Campaigners condemned the state visit of the Indonesian President Susilo Bambang Yudhoyono to Britain today over widespread human rights violations in the country.
President Yudhoyono arrived in London for a three-day visit during which time he is scheduled to discuss trade agreements, foreign policy and dine with the royal family at Buckingham Palace.
But human rights campaigners gathered outside Downing Street demanding the release of prisoners of conscience from Indonesian jails and an end to arms sales to the country.
Foreign Secretary William Hague announced on Tuesday his determination to "forge strong partnerships" with Indonesia and other countries in the region.
"As well as having one of the world's most thriving economies, Indonesia is in the vanguard of the political change shaping Asia," he said.
The Foreign Office stated that total trade with Indonesia was £2.4 billion in 2011 with leading investors including BP, Total Oil and Shell.
Prime Minister David Cameron led a trade delegation in April to Indonesia which included a number of arms companies, most notably BAE Systems, the firm that controversially sold Hawk Fighter Jets to the Suharto dictatorship which were used in the suppression of East Timor.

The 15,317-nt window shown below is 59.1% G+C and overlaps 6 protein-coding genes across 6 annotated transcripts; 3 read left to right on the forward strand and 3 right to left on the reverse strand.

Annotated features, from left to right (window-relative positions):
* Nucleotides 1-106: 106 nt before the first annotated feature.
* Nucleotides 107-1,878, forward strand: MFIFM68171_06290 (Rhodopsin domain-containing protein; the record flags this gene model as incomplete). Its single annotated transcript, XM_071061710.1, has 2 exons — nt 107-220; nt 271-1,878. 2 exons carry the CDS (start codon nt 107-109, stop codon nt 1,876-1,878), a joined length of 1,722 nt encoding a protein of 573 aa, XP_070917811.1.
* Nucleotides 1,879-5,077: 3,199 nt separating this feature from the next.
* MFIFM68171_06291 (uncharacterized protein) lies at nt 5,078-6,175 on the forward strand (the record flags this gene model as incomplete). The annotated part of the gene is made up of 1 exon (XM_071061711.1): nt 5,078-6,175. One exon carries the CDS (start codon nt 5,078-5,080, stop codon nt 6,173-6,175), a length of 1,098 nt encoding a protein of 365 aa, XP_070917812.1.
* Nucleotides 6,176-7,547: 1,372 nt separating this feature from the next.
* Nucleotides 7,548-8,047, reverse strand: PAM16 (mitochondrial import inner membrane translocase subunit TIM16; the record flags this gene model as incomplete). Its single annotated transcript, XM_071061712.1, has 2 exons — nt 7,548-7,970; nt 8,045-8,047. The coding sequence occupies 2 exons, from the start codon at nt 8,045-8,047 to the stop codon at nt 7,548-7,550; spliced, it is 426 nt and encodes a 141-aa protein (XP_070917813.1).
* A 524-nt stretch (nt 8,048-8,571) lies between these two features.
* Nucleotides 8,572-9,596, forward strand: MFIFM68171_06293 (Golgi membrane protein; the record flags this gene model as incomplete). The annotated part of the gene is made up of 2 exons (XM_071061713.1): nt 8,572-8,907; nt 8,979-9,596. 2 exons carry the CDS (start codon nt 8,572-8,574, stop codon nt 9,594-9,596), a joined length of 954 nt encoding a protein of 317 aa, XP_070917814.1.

In the run-up to the visit, Tapol, which promotes human rights, peace and democracy in Indonesia, called for an immediate ban on the sale to Indonesia of any military equipment that may be used for internal repression.
Tapol co-ordinator Paul Barber said: "While British businesses are no doubt eagerly anticipating the president's visit, victims of human rights abuses will derive little comfort from the prospect of increased arms sales and ongoing training of Indonesian security forces."
Tapol said that while Indonesia has made progress in its transition from dictatorship to democracy since the downfall of former president Suharto in May 1998 serious human rights concerns remained.
Mr Barber added: "The news that the president is to receive a prestigious honour from the Queen is a gross affront to those who have suffered violations at the hands of successive Indonesian governments."
Amnesty International also expressed concerns over human rights violations, including restrictions on freedom of expression and excessive use of force by Indonesian security forces.
The charity urged supporters to write to the authorities demanding the immediate and unconditional release of all prisoners of conscience in Indonesia.
If you appreciated this article then please consider donating to the Morning Star's Fighting Fund to ensure we can keep developing your paper.
Foreign Minister Alistair Burt's admission that the Cameron government has "supported" a survey of attitudes to US drone strikes in Pakistan's tribal areas amounts to a tacit admission of British involvement.
As Britain faces a new housing crisis we can learn from an occasion when tenants banded together to beat their landlord - and won new council housing
Iain Duncan Smith's brainchild came into force at the end of last month. It's bad news for almost everyone